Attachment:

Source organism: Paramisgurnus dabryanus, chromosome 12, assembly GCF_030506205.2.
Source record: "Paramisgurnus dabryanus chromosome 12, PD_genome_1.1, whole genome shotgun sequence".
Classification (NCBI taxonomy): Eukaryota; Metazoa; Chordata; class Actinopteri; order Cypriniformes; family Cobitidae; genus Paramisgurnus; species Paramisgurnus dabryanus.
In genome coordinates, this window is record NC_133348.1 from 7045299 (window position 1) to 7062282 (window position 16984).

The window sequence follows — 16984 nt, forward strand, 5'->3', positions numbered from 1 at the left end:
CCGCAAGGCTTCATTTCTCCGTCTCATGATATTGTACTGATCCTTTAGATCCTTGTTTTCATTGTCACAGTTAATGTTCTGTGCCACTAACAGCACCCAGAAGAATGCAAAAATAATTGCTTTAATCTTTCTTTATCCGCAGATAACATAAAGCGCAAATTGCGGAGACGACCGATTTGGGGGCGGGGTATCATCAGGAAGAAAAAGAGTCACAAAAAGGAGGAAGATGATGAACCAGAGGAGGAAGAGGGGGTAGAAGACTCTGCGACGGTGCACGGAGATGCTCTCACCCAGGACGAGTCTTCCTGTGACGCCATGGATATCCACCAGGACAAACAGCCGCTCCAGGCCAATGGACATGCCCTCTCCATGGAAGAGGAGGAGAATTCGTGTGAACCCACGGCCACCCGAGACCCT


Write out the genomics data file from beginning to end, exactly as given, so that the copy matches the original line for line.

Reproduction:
Source organism: Paramisgurnus dabryanus, chromosome 12, assembly GCF_030506205.2.
Source record: "Paramisgurnus dabryanus chromosome 12, PD_genome_1.1, whole genome shotgun sequence".
Classification (NCBI taxonomy): Eukaryota; Metazoa; Chordata; class Actinopteri; order Cypriniformes; family Cobitidae; genus Paramisgurnus; species Paramisgurnus dabryanus.
In genome coordinates, this window is record NC_133348.1 from 7045299 (window position 1) to 7062282 (window position 16984).

The window sequence follows — 16984 nt, forward strand, 5'->3', positions numbered from 1 at the left end:
CCGCAAGGCTTCATTTCTCCGTCTCATGATATTGTACTGATCCTTTAGATCCTTGTTTTCATTGTCACAGTTAATGTTCTGTGCCACTAACAGCACCCAGAAGAATGCAAAAATAATTGCTTTAATCTTTCTTTATCCGCAGATAACATAAAGCGCAAATTGCGGAGACGACCGATTTGGGGGCGGGGTATCATCAGGAAGAAAAAGAGTCACAAAAAGGAGGAAGATGATGAACCAGAGGAGGAAGAGGGGGTAGAAGACTCTGCGACGGTGCACGGAGATGCTCTCACCCAGGACGAGTCTTCCTGTGACGCCATGGATATCCACCAGGACAAACAGCCGCTCCAGGCCAATGGACATGCCCTCTCCATGGAAGAGGAGGAGAATTCGTGTGAACCCACGGCCACCCGAGACCCT